Table 3.

Table 3. Sliding scale for use in DKA once plasma glucose < 10 mmol/l

Antibiotic therapy

Occult infections are common precipitants of DKA (Table 1). Evidence of infection should be actively sought and investigations should include blood cultures and urine dipstick testing and cultures. Suspected bacterial infections should be treated aggressively with appropriate antibiotics. The role for prophylactic antibiotics in patients with DKA is an area of debate and clinicians should follow local hospital guidelines.


Patients with DKA are at increased risk of thromboembolism. Prophylactic heparin has an accepted role in the management of patients with DKA. It should be continued until the patients are mobile with no evidence of dehydration or elevated serum osmolality. Unfractionated heparin or low molecular weight heparin are suitable treatments.

Nasogastric tube drainage

DKA causes gastric stasis. Aspiration pneumonitis may occur if vomiting is combined with a reduced level of consciousness. Nasogastric tube drainage should therefore be considered in all patients with DKA. It is mandatory in those with markedly impaired conscious level.

Urinary catheterisation

Strict fluid balance is required in the management of DKA. Measurement of urinary output is simplified by urinary catheterisation.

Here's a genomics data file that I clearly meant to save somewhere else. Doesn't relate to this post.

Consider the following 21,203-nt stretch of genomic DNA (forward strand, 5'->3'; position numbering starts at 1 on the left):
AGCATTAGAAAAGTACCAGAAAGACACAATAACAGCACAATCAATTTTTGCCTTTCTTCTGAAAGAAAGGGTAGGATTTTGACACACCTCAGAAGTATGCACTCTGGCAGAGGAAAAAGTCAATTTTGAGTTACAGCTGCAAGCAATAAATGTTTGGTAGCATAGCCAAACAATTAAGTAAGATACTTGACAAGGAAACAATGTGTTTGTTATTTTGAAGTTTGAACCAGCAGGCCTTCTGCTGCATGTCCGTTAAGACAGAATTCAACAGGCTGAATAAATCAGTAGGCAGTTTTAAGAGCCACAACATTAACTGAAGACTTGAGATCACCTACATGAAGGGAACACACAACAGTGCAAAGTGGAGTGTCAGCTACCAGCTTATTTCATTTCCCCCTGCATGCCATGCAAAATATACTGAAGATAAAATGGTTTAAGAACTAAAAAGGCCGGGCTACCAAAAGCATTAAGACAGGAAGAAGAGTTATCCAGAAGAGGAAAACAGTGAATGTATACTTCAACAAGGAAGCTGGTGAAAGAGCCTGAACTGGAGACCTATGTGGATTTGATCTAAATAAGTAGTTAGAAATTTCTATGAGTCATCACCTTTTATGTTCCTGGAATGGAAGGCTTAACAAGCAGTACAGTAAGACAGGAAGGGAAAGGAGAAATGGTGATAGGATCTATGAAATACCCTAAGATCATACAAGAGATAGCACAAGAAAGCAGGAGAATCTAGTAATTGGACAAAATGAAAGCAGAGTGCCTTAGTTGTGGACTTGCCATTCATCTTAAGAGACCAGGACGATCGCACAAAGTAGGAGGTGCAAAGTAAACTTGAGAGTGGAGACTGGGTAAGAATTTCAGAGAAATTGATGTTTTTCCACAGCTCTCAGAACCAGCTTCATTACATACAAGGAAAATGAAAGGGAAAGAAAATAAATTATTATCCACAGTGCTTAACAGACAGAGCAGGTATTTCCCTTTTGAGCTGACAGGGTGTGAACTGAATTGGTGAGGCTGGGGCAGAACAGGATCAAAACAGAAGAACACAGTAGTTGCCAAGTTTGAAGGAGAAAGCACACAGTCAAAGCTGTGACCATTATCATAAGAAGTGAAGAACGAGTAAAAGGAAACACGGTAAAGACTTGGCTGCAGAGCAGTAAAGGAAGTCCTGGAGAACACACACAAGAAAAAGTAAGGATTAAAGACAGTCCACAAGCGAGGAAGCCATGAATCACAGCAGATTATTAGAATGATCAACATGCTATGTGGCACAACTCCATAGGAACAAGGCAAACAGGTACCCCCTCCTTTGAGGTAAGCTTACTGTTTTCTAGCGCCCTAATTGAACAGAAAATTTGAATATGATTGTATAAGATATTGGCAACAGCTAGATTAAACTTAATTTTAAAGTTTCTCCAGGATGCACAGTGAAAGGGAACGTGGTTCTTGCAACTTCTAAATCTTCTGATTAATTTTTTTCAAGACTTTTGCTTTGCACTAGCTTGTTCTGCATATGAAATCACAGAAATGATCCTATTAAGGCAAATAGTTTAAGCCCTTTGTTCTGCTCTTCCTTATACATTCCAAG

Continuous ECG monitoring

This is indicated in the presence of significant underlying cardiac disease, significant hyper- or hypokalaemia or severe DKA.

Notes recording

Adequate recording of regular clinical assessments and laboratory test results is vital. This process is made easier by the use of standard ward or high dependency care observation charts and serial results sheets for blood results. This allows staff to rapidly and accurately assess patient progress.

Diabetes team follow up

Prior to discharge from hospital it is recommended that all DKA patients be referred to a member of the diabetes team in order to help determine the cause of the DKA and to review the patient’s diabetes knowledge and education.


Although the pathophysiology behind DKA in children is the same as in adults there are important differences with respect to presentation and management. The young child will be difficult to obtain the classical history of polyuria, polydipsia and weight loss and as a consequence may be misdiagnosed initially. A high proportion of children will present in DKA as newly diagnosed diabetics and in adolescents the leading cause of recurrent DKAs is the omission of insulin.